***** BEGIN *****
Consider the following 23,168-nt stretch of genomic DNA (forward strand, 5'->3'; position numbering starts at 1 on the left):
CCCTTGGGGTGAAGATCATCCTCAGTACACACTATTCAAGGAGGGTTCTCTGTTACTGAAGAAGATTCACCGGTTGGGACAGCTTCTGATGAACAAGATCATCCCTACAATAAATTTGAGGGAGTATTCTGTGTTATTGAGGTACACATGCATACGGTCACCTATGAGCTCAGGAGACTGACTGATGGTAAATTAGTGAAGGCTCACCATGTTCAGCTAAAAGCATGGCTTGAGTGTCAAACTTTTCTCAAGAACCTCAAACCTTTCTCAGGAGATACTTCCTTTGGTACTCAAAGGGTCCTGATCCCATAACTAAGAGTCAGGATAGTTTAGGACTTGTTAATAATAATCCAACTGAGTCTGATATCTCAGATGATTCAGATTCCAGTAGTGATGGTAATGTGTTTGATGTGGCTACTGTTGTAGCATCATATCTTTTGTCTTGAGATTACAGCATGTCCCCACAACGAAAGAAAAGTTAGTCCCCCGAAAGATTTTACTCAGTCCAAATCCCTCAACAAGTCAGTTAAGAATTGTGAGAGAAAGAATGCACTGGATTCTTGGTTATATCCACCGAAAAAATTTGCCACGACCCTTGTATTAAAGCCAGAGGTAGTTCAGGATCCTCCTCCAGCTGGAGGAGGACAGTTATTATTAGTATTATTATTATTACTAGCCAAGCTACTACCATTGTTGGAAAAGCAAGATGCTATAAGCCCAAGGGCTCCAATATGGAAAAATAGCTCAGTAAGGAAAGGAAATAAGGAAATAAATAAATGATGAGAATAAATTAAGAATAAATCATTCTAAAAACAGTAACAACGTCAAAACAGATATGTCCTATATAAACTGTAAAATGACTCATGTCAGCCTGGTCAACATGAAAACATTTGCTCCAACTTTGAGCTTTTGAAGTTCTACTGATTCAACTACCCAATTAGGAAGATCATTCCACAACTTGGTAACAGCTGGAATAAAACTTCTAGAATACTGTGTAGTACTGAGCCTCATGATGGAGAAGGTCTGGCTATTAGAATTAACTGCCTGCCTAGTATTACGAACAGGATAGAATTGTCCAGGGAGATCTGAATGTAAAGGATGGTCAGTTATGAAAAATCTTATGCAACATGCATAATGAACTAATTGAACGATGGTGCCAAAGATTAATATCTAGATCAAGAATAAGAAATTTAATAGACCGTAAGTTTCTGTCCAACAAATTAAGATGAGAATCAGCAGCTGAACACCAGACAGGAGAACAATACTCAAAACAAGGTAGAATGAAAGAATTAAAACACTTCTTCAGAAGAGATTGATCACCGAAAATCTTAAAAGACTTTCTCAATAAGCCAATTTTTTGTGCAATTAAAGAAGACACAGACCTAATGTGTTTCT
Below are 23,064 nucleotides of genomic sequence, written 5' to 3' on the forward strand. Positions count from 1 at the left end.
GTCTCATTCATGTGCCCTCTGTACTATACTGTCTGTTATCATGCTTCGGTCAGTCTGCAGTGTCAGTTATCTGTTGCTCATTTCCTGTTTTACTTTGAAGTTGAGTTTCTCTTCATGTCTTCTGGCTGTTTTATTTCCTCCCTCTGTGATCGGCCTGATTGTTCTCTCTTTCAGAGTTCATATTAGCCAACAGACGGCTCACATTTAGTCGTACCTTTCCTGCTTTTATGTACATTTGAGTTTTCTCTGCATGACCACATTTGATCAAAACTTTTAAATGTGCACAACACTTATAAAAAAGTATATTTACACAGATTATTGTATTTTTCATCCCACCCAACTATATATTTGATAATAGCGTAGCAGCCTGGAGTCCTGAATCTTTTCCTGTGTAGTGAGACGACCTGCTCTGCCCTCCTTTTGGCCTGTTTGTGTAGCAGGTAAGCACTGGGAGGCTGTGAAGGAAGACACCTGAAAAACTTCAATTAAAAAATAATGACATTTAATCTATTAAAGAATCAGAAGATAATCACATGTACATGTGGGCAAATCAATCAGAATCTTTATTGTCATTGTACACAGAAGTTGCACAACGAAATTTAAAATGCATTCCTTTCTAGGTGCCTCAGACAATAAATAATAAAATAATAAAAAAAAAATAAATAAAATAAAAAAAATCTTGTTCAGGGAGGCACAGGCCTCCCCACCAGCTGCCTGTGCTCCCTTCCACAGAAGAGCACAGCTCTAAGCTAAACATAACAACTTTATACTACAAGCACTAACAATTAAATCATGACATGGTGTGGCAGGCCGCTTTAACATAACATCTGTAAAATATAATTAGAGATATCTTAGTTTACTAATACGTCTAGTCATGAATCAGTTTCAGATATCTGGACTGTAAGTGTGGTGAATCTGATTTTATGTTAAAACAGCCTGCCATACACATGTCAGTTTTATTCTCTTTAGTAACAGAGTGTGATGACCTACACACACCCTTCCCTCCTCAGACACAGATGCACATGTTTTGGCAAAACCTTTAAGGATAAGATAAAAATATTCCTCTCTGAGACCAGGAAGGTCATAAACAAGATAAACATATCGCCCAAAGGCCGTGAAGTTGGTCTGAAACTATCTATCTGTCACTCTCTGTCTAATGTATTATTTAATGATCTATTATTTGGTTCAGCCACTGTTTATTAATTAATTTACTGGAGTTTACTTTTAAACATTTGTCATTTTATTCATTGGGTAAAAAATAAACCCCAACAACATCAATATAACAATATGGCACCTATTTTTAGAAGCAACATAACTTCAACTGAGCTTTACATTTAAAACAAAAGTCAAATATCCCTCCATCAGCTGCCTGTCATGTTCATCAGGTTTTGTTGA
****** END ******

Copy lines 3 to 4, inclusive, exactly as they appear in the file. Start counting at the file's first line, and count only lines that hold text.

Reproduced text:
Below are 23,064 nucleotides of genomic sequence, written 5' to 3' on the forward strand. Positions count from 1 at the left end.
GTCTCATTCATGTGCCCTCTGTACTATACTGTCTGTTATCATGCTTCGGTCAGTCTGCAGTGTCAGTTATCTGTTGCTCATTTCCTGTTTTACTTTGAAGTTGAGTTTCTCTTCATGTCTTCTGGCTGTTTTATTTCCTCCCTCTGTGATCGGCCTGATTGTTCTCTCTTTCAGAGTTCATATTAGCCAACAGACGGCTCACATTTAGTCGTACCTTTCCTGCTTTTATGTACATTTGAGTTTTCTCTGCATGACCACATTTGATCAAAACTTTTAAATGTGCACAACACTTATAAAAAAGTATATTTACACAGATTATTGTATTTTTCATCCCACCCAACTATATATTTGATAATAGCGTAGCAGCCTGGAGTCCTGAATCTTTTCCTGTGTAGTGAGACGACCTGCTCTGCCCTCCTTTTGGCCTGTTTGTGTAGCAGGTAAGCACTGGGAGGCTGTGAAGGAAGACACCTGAAAAACTTCAATTAAAAAATAATGACATTTAATCTATTAAAGAATCAGAAGATAATCACATGTACATGTGGGCAAATCAATCAGAATCTTTATTGTCATTGTACACAGAAGTTGCACAACGAAATTTAAAATGCATTCCTTTCTAGGTGCCTCAGACAATAAATAATAAAATAATAAAAAAAAAATAAATAAAATAAAAAAAATCTTGTTCAGGGAGGCACAGGCCTCCCCACCAGCTGCCTGTGCTCCCTTCCACAGAAGAGCACAGCTCTAAGCTAAACATAACAACTTTATACTACAAGCACTAACAATTAAATCATGACATGGTGTGGCAGGCCGCTTTAACATAACATCTGTAAAATATAATTAGAGATATCTTAGTTTACTAATACGTCTAGTCATGAATCAGTTTCAGATATCTGGACTGTAAGTGTGGTGAATCTGATTTTATGTTAAAACAGCCTGCCATACACATGTCAGTTTTATTCTCTTTAGTAACAGAGTGTGATGACCTACACACACCCTTCCCTCCTCAGACACAGATGCACATGTTTTGGCAAAACCTTTAAGGATAAGATAAAAATATTCCTCTCTGAGACCAGGAAGGTCATAAACAAGATAAACATATCGCCCAAAGGCCGTGAAGTTGGTCTGAAACTATCTATCTGTCACTCTCTGTCTAATGTATTATTTAATGATCTATTATTTGGTTCAGCCACTGTTTATTAATTAATTTACTGGAGTTTACTTTTAAACATTTGTCATTTTATTCATTGGGTAAAAAATAAACCCCAACAACATCAATATAACAATATGGCACCTATTTTTAGAAGCAACATAACTTCAACTGAGCTTTACATTTAAAACAAAAGTCAAATATCCCTCCATCAGCTGCCTGTCATGTTCATCAGGTTTTGTTGA